Grandparents have a special place in our hearts. My grandparents immigrated from Japan in the early 20th century, lived through the Depression, the Internment, and postwar rebuilding. My mom’s mom – obaachan – was a talented, stoic lady, who glowed quiet wisdom and strength. She spoke Japanese to us grandkids, and we spoke broken Japanese and English to her.  Mostly, she communicated to us kids through her delicious apple pie and having potato chips for snack. 

In today’s rapidly changing global society, we meet today’s grandparents, share their wisdom and their hopes and dreams for their grandkids.  These are results from a small sample of grandparents of our students. All spoke their native language to their grandkids sprinkled with English and over half of them live overseas.

What do we call our grandparents?  English: grandpa, grandma. Japanese: Jiji ジジ ; Baba ババ-chan; Jiji じいじ; Baba ばあば; Hindi: Daadu, Daadi; Naanu ,Naani. 

Where were our grandparents born?   Canada: Cumberland, Steveston, Coquitlam; Japan: Hyogo-ken, Tokyo, Narita; India.  

Their native language?  English; Japanese; Hindi; Rajasthani; Punjabi.  

What do they feel about their grandkids learning Japanese language & culture?  

‘This is very important in that it helps them them better appreciate their mother’s culture and to speak with and appreciate their maternal grandparents. Any exposure to additional languages and cultures is good for the mental and emotional development of kids.’  ‘From my own experience, an understanding of place in family and history is a key part to gaining a positive sense of self. Understanding all their main background cultures – Japanese, Norwegian and British – is essential and language is a vehicle of learning.’ ‘We are very proud of our grandkids for continuing to learn our ancestral language and culture.’ ‘Feel good as Japanese culture is deeply rooted and rich in its heritage.’ ’孫が興味を示せば学べばよいが、強制はしたくない。日本語については、孫の意思を尊重したい。日本の文化については興味を持って学んで欲しい。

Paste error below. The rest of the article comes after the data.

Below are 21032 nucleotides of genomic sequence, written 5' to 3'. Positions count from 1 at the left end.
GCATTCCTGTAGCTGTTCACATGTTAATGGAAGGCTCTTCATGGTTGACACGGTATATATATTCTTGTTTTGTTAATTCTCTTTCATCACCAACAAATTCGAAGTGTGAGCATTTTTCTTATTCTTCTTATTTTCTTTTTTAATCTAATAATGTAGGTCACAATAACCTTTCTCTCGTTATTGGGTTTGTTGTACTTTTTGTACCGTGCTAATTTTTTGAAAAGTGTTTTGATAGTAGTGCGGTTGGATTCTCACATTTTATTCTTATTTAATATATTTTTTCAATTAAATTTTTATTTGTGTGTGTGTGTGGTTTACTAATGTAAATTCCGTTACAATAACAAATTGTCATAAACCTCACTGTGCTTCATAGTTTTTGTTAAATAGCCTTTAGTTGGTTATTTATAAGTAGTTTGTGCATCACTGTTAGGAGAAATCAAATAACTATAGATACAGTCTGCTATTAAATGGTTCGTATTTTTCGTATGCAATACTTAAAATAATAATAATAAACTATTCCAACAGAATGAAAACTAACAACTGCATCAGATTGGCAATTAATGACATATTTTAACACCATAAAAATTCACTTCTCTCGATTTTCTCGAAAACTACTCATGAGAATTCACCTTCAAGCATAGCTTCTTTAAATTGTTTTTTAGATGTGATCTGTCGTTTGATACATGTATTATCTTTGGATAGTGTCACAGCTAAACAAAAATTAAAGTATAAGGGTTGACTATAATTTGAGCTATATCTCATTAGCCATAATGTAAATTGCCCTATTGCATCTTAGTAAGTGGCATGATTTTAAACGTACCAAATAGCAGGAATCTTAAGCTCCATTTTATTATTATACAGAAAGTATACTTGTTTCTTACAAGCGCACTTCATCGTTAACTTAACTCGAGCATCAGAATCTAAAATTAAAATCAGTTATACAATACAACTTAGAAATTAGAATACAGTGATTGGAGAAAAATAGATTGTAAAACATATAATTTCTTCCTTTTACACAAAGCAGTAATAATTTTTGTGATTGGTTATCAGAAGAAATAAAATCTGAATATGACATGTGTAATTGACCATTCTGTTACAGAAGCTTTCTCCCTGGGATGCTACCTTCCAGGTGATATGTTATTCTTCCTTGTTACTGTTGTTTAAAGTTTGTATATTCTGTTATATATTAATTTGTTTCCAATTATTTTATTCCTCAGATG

What do they feel is important about their grandkids’ education in general?

‘Japanese is very good to have but post-secondary education is also very important.’ ‘The coming generation faces a very different world than those before it. Population growth, environmental issues, globalization and popular reaction against all these make it hard to imagine the coming years will be as easy as the last half of the 20th century was. A positive sense of identity, an ability to think critically and strong learning skills will be more important than ever.’ all this while encouraging curiosity and an ability to work with others and independently.’ ‘Being an all-rounder and proficient in Math and English.’ ‘Studying hard and gaining confidence in life.’ ‘I hope they will continue to learn Japanese language and culture, and be a bridge between Japan and Canada.’ 色んな事にチャレンジすることで、孫の自由意志を尊重し、適性を伸ばしてやりたい。家族や友達や人々を大事にすること。子供の個性を見て、興味を持ったこと、得意なことを伸ばせる様にしたい。

What do they see is important for their grandkids when they grow up? 

We’d like to see our grandkids open-minded and compassionate, personally disciplined and confident, financially literate and community involved. Wherever they end up they will benefit from being culturally competent outside of their birth culture.’ ‘passionate – about their work, their “play” and the world they live in.’ ‘Should care about their health and well-being. Pursue what they are genuinely interested in. Being thankful for what they have.’ ‘Having a solid education should improve the chances of a better career and job satisfaction which will eventually help later in life. Also socializing with the right groups of friends/colleagues will pay dividends in life.’ ‘To be able to think and be responsible on their actions.’ ‘Cleanliness, Discipline, Values and being grateful.’教育も大事だけれど社会でのコミュニケーション能力が十分に備わっているかということも大事だと思う。

Thank you grandparents, for your honesty, wisdom, love and support.